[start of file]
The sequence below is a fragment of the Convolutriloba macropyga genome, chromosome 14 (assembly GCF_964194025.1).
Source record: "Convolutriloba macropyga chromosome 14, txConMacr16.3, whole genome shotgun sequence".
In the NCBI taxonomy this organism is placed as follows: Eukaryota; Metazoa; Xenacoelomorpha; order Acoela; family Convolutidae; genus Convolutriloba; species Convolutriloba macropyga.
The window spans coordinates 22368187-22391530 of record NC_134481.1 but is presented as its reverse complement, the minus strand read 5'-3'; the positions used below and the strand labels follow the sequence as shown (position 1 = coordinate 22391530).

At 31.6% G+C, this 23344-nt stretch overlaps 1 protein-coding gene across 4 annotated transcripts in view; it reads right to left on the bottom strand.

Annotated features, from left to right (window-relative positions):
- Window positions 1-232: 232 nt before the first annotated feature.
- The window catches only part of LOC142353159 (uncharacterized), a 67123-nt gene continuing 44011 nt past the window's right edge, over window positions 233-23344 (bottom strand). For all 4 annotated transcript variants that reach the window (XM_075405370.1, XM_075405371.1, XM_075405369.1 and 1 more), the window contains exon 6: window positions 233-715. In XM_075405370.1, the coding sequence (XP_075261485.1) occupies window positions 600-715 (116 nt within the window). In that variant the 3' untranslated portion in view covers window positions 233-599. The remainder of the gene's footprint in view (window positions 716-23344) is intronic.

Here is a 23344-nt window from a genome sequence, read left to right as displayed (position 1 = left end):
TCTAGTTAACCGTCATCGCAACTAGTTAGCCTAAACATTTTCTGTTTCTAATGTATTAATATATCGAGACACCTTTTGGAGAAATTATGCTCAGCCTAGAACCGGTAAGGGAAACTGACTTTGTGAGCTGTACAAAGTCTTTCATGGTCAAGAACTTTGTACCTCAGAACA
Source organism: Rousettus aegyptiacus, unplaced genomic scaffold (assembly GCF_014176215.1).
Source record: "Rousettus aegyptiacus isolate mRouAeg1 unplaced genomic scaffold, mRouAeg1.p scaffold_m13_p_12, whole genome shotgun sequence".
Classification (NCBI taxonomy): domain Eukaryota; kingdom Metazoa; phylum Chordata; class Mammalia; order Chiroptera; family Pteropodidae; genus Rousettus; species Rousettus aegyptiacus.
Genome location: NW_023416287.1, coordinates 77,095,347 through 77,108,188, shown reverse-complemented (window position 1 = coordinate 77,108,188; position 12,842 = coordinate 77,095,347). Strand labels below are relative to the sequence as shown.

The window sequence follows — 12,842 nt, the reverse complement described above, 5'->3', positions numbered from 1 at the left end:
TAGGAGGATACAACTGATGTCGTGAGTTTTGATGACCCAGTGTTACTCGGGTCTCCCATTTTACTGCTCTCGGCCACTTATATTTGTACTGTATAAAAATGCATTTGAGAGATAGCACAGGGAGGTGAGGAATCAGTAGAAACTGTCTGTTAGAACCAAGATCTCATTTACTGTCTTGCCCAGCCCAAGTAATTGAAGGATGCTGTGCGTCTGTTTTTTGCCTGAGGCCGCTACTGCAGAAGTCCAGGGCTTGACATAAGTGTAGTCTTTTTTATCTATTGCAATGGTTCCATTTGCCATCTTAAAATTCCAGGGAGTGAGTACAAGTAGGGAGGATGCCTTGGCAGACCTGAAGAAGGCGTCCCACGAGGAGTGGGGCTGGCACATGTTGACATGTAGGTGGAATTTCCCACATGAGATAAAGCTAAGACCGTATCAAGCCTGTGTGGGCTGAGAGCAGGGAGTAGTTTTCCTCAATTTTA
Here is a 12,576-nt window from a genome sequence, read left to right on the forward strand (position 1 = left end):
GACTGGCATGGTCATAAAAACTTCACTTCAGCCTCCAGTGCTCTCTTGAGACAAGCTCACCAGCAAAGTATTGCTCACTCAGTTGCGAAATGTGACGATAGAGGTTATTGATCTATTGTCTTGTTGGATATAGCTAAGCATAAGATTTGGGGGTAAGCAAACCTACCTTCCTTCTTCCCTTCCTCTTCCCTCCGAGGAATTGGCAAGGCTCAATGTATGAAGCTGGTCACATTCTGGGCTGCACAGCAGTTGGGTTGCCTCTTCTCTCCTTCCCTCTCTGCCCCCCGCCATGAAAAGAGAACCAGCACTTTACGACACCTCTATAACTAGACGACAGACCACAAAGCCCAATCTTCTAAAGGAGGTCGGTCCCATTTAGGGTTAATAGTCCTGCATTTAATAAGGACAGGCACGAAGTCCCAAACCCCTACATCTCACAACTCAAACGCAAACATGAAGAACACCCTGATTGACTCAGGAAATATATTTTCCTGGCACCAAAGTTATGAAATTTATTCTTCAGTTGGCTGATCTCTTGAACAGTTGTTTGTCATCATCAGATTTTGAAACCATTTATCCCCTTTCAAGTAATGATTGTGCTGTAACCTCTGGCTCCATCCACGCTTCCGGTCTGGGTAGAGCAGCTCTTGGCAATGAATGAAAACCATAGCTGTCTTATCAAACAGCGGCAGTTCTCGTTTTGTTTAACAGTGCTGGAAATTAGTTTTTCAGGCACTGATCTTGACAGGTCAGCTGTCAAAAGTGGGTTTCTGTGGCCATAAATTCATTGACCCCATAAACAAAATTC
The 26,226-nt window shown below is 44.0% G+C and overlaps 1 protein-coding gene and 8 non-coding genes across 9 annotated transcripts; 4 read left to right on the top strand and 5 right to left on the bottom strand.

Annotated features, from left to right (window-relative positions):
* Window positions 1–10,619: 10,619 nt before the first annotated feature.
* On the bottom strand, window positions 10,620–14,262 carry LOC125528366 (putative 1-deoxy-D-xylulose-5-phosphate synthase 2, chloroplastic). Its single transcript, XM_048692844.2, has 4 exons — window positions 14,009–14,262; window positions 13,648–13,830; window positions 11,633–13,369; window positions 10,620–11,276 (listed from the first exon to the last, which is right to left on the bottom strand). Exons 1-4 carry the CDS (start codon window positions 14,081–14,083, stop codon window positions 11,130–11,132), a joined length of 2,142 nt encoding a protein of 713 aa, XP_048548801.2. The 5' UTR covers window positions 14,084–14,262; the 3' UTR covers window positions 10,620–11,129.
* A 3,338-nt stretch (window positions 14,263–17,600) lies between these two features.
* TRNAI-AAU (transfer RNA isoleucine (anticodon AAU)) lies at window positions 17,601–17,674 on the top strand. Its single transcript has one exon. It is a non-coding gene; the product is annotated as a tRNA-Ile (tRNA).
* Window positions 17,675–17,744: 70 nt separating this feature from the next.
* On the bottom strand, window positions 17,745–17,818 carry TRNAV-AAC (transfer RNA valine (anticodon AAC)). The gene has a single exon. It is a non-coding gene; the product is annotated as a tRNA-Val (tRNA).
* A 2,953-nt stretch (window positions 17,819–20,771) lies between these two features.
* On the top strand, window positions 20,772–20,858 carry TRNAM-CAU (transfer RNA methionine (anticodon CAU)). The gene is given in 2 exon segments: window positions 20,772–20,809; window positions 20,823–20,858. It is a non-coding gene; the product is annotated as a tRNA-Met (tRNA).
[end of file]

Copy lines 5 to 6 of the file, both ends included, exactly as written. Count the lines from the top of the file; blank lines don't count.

At 31.6% G+C, this 23344-nt stretch overlaps 1 protein-coding gene across 4 annotated transcripts in view; it reads right to left on the bottom strand.

Annotated features, from left to right (window-relative positions):